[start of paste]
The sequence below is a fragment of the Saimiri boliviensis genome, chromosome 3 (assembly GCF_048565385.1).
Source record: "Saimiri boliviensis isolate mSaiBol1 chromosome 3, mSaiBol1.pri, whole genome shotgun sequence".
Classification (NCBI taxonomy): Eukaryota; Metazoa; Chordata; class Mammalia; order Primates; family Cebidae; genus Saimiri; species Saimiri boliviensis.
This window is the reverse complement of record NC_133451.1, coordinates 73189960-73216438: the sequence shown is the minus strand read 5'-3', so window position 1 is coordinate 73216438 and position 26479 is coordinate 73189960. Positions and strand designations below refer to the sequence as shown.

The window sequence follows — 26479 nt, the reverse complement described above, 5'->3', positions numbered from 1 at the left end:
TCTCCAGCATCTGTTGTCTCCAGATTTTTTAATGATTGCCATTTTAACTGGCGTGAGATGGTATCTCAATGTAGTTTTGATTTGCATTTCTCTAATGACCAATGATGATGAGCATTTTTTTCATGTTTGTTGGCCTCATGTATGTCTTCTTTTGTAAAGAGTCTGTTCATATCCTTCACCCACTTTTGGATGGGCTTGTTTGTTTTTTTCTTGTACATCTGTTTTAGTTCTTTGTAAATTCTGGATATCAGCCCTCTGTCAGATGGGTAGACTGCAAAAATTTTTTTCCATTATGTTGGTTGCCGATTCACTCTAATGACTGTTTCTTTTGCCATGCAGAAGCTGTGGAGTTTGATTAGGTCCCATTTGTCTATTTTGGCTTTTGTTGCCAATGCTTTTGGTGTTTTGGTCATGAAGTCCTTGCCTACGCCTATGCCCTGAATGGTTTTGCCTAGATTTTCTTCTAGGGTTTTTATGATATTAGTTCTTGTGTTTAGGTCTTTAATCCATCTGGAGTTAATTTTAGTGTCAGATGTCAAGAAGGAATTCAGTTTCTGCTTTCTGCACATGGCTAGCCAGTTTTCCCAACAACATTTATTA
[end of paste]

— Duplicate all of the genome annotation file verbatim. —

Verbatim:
The sequence below is a fragment of the Saimiri boliviensis genome, chromosome 3 (assembly GCF_048565385.1).
Source record: "Saimiri boliviensis isolate mSaiBol1 chromosome 3, mSaiBol1.pri, whole genome shotgun sequence".
Classification (NCBI taxonomy): Eukaryota; Metazoa; Chordata; class Mammalia; order Primates; family Cebidae; genus Saimiri; species Saimiri boliviensis.
This window is the reverse complement of record NC_133451.1, coordinates 73189960-73216438: the sequence shown is the minus strand read 5'-3', so window position 1 is coordinate 73216438 and position 26479 is coordinate 73189960. Positions and strand designations below refer to the sequence as shown.

The window sequence follows — 26479 nt, the reverse complement described above, 5'->3', positions numbered from 1 at the left end:
TCTCCAGCATCTGTTGTCTCCAGATTTTTTAATGATTGCCATTTTAACTGGCGTGAGATGGTATCTCAATGTAGTTTTGATTTGCATTTCTCTAATGACCAATGATGATGAGCATTTTTTTCATGTTTGTTGGCCTCATGTATGTCTTCTTTTGTAAAGAGTCTGTTCATATCCTTCACCCACTTTTGGATGGGCTTGTTTGTTTTTTTCTTGTACATCTGTTTTAGTTCTTTGTAAATTCTGGATATCAGCCCTCTGTCAGATGGGTAGACTGCAAAAATTTTTTTCCATTATGTTGGTTGCCGATTCACTCTAATGACTGTTTCTTTTGCCATGCAGAAGCTGTGGAGTTTGATTAGGTCCCATTTGTCTATTTTGGCTTTTGTTGCCAATGCTTTTGGTGTTTTGGTCATGAAGTCCTTGCCTACGCCTATGCCCTGAATGGTTTTGCCTAGATTTTCTTCTAGGGTTTTTATGATATTAGTTCTTGTGTTTAGGTCTTTAATCCATCTGGAGTTAATTTTAGTGTCAGATGTCAAGAAGGAATTCAGTTTCTGCTTTCTGCACATGGCTAGCCAGTTTTCCCAACAACATTTATTA